In the process of creating a nature reserve and natural burial ground, over a number of acres and a number of years, it is inevitable that ideas will change. The first design map, imagining what the site would look like, was drawn up in 2005: it was a beautiful possible landscape, with curves and loops, copses and parkland trees. Yet, immediately we started to work on the land, the land began to teach us. It didn’t take long before we were simplifying our ideas, learning every step of the way.
Since the first version was put in place by the main car park, in 2006, the interpretation board has been updated and replaced once, in 2012. However, over the past year or so, when showing visitors around the site, I’ve had to explain how its map was in fact sadly out of date. I was – I promised them – in the process of designing the new one. It is a relief to be able to announce that it is now in place.
The design, slightly altered, is just as simple, but the map shows more detail. You can now see just where the areas of wildflower meadow are, and will be, as you can with the woodland, hedgerows and copses. You can also see where we will be leaving a wide grassy ride. The cairn, Tyr’s stone, the butterfly stones and other features are identified. Some of the established paths are on there, although others will be added.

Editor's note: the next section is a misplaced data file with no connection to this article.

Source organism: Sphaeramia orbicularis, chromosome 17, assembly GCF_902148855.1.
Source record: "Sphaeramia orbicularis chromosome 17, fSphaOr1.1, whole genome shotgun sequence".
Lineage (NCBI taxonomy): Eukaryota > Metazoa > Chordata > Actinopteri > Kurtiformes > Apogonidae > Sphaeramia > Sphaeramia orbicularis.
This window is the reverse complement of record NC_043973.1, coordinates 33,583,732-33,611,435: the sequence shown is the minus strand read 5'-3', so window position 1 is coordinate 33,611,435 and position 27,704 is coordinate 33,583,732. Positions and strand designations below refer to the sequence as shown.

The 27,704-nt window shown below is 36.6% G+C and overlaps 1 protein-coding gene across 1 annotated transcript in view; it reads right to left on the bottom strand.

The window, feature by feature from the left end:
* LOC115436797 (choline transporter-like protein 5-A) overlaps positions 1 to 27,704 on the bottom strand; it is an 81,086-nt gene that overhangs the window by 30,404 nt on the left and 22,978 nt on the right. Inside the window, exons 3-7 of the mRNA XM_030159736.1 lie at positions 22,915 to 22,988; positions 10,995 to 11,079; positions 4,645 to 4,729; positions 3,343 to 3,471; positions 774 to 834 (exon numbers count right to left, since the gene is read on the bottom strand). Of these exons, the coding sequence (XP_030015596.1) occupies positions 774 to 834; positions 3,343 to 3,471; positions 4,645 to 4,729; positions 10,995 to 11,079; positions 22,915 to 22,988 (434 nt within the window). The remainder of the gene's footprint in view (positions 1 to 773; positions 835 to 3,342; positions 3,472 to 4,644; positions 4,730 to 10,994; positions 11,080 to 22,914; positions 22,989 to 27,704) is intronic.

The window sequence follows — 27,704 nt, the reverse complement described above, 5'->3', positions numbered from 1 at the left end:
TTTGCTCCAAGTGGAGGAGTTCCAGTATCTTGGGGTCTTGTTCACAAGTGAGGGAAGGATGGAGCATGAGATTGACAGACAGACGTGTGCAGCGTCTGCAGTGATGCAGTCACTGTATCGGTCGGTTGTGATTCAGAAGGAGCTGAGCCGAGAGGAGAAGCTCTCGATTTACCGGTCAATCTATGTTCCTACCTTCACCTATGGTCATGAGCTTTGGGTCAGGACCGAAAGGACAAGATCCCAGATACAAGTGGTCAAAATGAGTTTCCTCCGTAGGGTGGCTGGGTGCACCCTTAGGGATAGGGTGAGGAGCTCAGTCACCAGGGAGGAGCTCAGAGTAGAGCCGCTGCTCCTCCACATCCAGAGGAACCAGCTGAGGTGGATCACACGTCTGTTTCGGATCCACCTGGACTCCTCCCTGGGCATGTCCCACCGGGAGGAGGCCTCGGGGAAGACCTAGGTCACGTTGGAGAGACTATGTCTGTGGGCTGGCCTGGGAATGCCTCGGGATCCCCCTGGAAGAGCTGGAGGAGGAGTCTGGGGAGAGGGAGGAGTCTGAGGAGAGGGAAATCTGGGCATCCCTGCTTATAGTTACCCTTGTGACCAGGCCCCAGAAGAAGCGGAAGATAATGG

You’ll notice that the north-eastern corner is not complete. In years to come, what is now the top car park will become the main entrance, and we are still in the process of designing exactly how that will be. When our ideas are clearer, we’ll be showing you the plans and asking for your feedback. And when those plans start coming into being, of course, it’ll be time for a new interpretation board!
Until then, I look at the photograph above. The wildflower meadow is mown, but for small pockets for little creatures to hide in. The trees are a dark dull green, some leaves starting to turn and fall. The sky is pale. It’s a dreary autumn day in the heart of England, damp and chilly. But even on such a day, the map shows hope and promise: of wildflower meadows in full bloom, butterflies, bees, and the skylark in full song. It won’t be long – winter is before us, but summer will return …